Dr. Gary McCullough, Associate Dean of Research and Graduate Education for the Beaver College of Health Sciences was recently named a Fellow of The American Speech-Language-Hearing Association (ASHA) for 2016. ASHA is the national professional, scientific and credentialing association for 186,000 members and affiliates who are audiologists; speech-language pathologists; and speech, language and hearing scientists. Audiologists specialize in preventing and assessing hearing and balance disorders as well as providing audiologic treatment, including hearing aids. Speech-language pathologists identify, assess and treat speech and language problems, including swallowing disorders.
Dr. McCullough has published approximately 40 peer-reviewed research articles, presented nearly 100 presentations, and has been awarded nearly $4 million in grant funds from the National Institutes of Health and the Department of Veterans affairs - mostly in the area of swallowing disorders, or dysphagia. He currently serves as president-elect of the international Dysphagia Research Society (DRS) and will become president of DRS in 2017.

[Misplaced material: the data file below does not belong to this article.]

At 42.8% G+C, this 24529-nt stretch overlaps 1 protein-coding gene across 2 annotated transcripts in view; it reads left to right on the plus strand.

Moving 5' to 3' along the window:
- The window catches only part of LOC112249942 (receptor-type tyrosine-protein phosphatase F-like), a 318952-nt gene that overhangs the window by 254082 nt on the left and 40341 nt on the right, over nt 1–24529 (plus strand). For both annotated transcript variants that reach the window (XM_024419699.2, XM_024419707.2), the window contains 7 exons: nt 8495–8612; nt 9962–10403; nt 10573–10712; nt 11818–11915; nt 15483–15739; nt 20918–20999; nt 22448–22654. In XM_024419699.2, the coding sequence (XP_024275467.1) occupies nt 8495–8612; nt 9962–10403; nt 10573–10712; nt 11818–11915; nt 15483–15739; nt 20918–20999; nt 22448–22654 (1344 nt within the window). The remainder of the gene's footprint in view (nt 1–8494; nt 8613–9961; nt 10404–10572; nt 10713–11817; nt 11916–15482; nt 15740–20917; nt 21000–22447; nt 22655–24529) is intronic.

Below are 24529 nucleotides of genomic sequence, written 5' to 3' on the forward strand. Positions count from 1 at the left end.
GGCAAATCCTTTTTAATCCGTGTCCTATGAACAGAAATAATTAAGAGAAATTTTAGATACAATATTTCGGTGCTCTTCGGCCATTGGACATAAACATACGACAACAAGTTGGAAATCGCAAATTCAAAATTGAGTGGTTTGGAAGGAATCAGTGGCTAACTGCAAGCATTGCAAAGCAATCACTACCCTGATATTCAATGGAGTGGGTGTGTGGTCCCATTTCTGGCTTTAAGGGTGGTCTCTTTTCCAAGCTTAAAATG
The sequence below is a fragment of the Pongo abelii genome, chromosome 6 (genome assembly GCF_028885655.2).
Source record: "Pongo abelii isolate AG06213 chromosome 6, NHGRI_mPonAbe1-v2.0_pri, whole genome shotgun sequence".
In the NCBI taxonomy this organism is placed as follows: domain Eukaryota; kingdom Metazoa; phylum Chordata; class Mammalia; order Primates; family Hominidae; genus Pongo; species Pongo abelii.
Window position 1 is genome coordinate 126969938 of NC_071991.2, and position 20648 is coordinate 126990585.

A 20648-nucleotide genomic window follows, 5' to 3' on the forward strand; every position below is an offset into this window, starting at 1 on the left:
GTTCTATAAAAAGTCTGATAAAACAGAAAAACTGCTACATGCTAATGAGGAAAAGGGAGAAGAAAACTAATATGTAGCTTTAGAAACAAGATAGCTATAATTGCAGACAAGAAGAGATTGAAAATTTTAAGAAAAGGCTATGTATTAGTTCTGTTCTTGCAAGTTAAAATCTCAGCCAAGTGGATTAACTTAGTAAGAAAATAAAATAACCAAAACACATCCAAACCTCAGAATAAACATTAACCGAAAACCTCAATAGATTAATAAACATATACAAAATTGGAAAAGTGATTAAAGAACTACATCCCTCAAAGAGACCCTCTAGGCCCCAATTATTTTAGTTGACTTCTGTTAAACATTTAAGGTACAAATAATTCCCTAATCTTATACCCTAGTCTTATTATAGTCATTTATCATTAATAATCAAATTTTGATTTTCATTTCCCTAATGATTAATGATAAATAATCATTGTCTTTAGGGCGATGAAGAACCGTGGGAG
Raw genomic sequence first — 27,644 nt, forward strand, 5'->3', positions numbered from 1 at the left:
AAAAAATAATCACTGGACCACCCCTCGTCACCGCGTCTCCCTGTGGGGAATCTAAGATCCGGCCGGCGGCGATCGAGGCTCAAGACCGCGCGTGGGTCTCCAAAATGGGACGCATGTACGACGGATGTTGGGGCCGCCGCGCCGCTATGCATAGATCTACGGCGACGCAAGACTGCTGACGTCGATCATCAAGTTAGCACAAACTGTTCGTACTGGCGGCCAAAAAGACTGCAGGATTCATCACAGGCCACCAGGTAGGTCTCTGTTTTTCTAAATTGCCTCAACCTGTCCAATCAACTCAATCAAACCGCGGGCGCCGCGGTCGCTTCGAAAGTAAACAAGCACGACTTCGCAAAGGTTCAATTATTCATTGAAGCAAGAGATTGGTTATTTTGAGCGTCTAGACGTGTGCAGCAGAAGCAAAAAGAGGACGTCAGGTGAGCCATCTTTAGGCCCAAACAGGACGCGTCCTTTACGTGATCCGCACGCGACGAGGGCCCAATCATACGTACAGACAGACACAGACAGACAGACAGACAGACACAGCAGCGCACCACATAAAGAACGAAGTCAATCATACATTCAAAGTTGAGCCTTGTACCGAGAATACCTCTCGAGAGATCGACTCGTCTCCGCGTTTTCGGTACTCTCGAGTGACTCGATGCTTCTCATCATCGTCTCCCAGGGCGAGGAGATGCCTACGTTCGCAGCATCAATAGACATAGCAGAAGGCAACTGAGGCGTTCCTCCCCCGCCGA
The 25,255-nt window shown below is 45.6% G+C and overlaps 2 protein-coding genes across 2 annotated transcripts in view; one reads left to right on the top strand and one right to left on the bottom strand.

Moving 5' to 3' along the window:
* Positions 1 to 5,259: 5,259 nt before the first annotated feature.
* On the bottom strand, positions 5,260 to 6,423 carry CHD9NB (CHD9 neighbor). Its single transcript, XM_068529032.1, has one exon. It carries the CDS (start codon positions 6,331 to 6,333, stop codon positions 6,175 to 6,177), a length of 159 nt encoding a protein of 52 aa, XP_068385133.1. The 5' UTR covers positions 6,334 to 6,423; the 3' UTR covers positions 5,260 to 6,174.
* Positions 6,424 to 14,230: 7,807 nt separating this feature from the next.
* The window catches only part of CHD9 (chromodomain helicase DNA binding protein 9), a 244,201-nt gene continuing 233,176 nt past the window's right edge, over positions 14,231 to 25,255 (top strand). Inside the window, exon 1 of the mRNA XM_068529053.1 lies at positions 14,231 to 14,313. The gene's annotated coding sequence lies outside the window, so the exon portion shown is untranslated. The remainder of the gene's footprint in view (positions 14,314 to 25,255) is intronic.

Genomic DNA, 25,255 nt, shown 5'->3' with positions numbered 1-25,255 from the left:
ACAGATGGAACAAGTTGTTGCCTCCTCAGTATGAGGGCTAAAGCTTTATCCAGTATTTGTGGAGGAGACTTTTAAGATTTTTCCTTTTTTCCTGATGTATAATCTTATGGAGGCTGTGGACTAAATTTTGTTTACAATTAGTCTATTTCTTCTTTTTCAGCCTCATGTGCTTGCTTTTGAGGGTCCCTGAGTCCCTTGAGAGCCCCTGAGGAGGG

Barbara Pisano Messing, who obtained her undergraduate and master’s degree in Communications Sciences and Disorders from Appalachian, was also named Fellow of the ASHA. Messing is the Director of the Milton J. Dance, Jr. Head and Neck Surgery and Johns Hopkins Voice Center located at Greater Baltimore Medical Center (GBMC) in Baltimore, Maryland. She is recognized as a Clinical Specialist in Head and Neck Rehabilitation and a Board Certified Specialist in Swallowing and Swallowing Disorders. She lectures nationally and internationally on dysphagia, esophageal disorders and clinical pathways and outcomes in head and neck cancer. She is a PhD student at the University of Queensland, Australia, focusing her research on dysphagia in head and neck cancer patients. She is also an adjunct professor at Loyola University in Baltimore.
Fellowship is one of the highest honors the Association bestows. To be awarded Fellow, the nominee must have made outstanding contributions to the discipline of communication sciences and disorders. The key word for this award is "outstanding" and the nominee must truly stand out among one's peers, with significant contributions within and beyond one's community or state. While there are thousands of members who fulfill their professional responsibilities competently, only a small percentage have, by virtue of the quality, and amount of their contributions, distinguished themselves sufficiently to warrant recognition.
Congratulations Dr. McCullough and Ms. Messing on your well-deserved honors!